Real and apparent risk

Roller coasters are one of the safest ways to travel (they end up where they begin, but that’s a different story).

People pay to ride on them because they feel risky, even if they’re not.

Air travel is really safe, and the airlines work overtime to reduce the perception of risk as well. That’s why turbulence is so jarring–it’s not actually risky, but it breaks the facade.

On the other hand, we regularly engage in activities and behaviors that are risky without perceiving the risk. The cigarette companies worked hard to make smoking feel macho, sophisticated and part of the crowd at the same time that they seduced people into feeling like they weren’t taking a risk with their health.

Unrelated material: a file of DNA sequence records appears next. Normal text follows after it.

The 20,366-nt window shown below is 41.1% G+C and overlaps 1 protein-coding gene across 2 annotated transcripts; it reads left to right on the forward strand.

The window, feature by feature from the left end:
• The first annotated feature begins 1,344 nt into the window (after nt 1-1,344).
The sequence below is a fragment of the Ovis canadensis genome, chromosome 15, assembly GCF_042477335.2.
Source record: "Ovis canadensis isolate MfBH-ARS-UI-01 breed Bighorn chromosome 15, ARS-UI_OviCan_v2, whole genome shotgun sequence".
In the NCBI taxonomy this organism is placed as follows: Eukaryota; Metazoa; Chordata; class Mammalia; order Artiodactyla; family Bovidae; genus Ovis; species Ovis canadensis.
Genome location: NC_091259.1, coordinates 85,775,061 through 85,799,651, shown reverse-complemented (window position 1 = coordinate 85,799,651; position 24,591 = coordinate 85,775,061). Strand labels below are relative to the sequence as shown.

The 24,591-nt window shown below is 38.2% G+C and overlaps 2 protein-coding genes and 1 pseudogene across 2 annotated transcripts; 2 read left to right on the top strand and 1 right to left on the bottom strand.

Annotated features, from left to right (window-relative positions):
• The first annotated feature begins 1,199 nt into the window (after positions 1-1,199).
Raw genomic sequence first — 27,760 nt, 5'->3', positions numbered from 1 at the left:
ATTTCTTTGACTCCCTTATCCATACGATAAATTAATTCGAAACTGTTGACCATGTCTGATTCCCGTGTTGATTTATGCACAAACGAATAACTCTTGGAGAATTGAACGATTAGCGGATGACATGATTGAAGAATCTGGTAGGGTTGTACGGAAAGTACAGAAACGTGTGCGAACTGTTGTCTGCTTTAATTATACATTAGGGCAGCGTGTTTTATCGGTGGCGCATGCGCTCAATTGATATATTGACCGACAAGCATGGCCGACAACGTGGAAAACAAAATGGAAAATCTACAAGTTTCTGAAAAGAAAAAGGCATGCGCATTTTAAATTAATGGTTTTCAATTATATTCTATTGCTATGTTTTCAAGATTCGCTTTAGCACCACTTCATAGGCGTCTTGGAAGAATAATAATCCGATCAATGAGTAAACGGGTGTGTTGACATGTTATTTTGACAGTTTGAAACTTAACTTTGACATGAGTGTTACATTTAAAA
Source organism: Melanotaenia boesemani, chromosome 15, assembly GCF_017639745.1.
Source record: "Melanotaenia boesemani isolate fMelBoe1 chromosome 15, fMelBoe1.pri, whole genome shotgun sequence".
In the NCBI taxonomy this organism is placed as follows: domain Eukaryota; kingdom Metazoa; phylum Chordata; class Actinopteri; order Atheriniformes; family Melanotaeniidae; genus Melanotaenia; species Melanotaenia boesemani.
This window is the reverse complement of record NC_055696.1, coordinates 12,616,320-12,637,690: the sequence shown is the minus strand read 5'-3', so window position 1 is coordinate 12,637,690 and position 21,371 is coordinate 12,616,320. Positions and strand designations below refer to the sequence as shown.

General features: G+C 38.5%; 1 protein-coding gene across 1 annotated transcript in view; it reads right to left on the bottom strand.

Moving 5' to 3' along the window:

The most resilient path in most activities is to offer perceived risk to people who seek risk, while also creating resilient systems that aren’t actually risky. Because dancing with perceived risk creates growth, connection and emotional resonance, whereas actual risk leads to outcomes we don’t want.